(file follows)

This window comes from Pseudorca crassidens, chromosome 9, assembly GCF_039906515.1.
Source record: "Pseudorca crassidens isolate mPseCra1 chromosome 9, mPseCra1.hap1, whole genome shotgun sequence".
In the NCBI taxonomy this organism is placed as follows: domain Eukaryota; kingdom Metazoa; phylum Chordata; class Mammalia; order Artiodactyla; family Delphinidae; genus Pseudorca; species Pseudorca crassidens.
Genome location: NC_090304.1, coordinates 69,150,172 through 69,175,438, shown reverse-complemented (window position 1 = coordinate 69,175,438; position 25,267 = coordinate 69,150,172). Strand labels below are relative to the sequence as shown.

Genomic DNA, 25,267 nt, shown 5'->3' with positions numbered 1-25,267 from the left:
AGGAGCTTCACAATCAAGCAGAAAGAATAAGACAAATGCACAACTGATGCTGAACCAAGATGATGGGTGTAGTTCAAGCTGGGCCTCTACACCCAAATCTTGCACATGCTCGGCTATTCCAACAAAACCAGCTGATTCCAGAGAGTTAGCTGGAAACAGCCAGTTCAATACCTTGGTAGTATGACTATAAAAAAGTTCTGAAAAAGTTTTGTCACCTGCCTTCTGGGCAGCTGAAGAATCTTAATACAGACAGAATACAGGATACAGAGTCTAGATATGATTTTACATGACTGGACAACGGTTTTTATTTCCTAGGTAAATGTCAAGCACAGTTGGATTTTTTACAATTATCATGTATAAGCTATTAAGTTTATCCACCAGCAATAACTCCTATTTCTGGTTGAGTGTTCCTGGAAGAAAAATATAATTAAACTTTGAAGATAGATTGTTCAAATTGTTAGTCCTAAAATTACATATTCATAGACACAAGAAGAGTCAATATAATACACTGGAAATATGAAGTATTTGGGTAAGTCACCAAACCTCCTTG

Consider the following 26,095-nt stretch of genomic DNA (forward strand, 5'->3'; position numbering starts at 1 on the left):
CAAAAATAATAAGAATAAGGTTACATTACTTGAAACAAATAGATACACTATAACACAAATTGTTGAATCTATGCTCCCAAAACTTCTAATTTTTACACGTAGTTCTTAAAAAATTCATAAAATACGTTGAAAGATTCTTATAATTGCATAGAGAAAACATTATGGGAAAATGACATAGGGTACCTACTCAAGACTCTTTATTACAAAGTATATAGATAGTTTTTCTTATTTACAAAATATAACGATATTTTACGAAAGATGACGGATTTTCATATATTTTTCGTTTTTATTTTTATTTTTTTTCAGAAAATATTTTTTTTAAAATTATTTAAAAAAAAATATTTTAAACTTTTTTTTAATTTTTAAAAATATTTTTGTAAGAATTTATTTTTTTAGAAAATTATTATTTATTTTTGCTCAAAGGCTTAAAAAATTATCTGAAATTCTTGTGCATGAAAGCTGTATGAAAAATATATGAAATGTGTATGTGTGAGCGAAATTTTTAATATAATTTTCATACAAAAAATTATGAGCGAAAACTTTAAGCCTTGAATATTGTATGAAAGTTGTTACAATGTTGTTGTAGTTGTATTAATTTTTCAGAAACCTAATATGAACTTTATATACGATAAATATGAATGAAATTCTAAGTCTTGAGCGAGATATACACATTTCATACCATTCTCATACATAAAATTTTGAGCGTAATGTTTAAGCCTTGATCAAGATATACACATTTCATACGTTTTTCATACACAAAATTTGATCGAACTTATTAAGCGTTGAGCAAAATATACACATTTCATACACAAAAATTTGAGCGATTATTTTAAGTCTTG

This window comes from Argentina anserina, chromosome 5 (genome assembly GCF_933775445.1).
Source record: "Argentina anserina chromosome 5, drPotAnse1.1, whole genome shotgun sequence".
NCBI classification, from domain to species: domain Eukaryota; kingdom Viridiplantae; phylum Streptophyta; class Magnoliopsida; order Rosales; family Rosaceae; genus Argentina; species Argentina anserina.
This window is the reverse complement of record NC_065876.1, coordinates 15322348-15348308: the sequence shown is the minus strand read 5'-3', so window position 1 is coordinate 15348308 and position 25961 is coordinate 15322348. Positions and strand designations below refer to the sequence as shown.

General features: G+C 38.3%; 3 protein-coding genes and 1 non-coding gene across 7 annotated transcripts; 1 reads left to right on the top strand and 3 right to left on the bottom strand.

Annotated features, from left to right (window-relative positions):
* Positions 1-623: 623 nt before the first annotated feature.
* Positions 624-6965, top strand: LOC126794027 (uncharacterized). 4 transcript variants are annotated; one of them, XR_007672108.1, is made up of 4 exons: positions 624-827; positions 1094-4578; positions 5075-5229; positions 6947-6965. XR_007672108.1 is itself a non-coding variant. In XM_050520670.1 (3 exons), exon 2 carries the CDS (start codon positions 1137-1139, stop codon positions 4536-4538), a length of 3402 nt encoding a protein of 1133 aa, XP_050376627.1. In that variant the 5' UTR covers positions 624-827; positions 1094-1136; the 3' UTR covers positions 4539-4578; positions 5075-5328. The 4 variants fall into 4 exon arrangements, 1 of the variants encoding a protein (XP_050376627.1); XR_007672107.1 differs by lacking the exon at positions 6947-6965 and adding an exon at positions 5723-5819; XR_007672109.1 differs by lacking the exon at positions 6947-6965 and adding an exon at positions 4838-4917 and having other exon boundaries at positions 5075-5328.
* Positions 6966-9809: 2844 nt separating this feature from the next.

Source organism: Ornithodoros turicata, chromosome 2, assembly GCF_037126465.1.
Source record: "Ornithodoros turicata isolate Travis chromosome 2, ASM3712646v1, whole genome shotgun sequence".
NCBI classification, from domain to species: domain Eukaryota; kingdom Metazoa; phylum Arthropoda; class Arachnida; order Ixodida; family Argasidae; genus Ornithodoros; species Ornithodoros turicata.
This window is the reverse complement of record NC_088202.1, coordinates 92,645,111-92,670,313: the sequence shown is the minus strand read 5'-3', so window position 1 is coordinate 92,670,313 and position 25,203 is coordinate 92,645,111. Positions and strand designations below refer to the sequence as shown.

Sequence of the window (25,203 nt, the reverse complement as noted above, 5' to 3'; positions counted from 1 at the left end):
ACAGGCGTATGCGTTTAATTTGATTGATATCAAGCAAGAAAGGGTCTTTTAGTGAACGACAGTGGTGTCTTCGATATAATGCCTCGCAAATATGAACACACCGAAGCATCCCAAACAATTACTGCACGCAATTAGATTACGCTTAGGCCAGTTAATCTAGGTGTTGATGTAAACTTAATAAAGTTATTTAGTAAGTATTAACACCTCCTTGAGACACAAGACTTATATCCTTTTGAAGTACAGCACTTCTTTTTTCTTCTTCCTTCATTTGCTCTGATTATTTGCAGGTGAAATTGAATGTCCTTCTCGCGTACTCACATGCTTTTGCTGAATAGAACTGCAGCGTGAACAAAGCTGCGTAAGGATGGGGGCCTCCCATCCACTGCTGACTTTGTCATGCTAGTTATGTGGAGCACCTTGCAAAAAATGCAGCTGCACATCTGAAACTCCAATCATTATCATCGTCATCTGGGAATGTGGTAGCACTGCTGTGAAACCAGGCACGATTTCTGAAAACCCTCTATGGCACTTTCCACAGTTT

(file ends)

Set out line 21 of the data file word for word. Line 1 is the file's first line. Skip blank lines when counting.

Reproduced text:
This window is the reverse complement of record NC_088202.1, coordinates 92,645,111-92,670,313: the sequence shown is the minus strand read 5'-3', so window position 1 is coordinate 92,670,313 and position 25,203 is coordinate 92,645,111. Positions and strand designations below refer to the sequence as shown.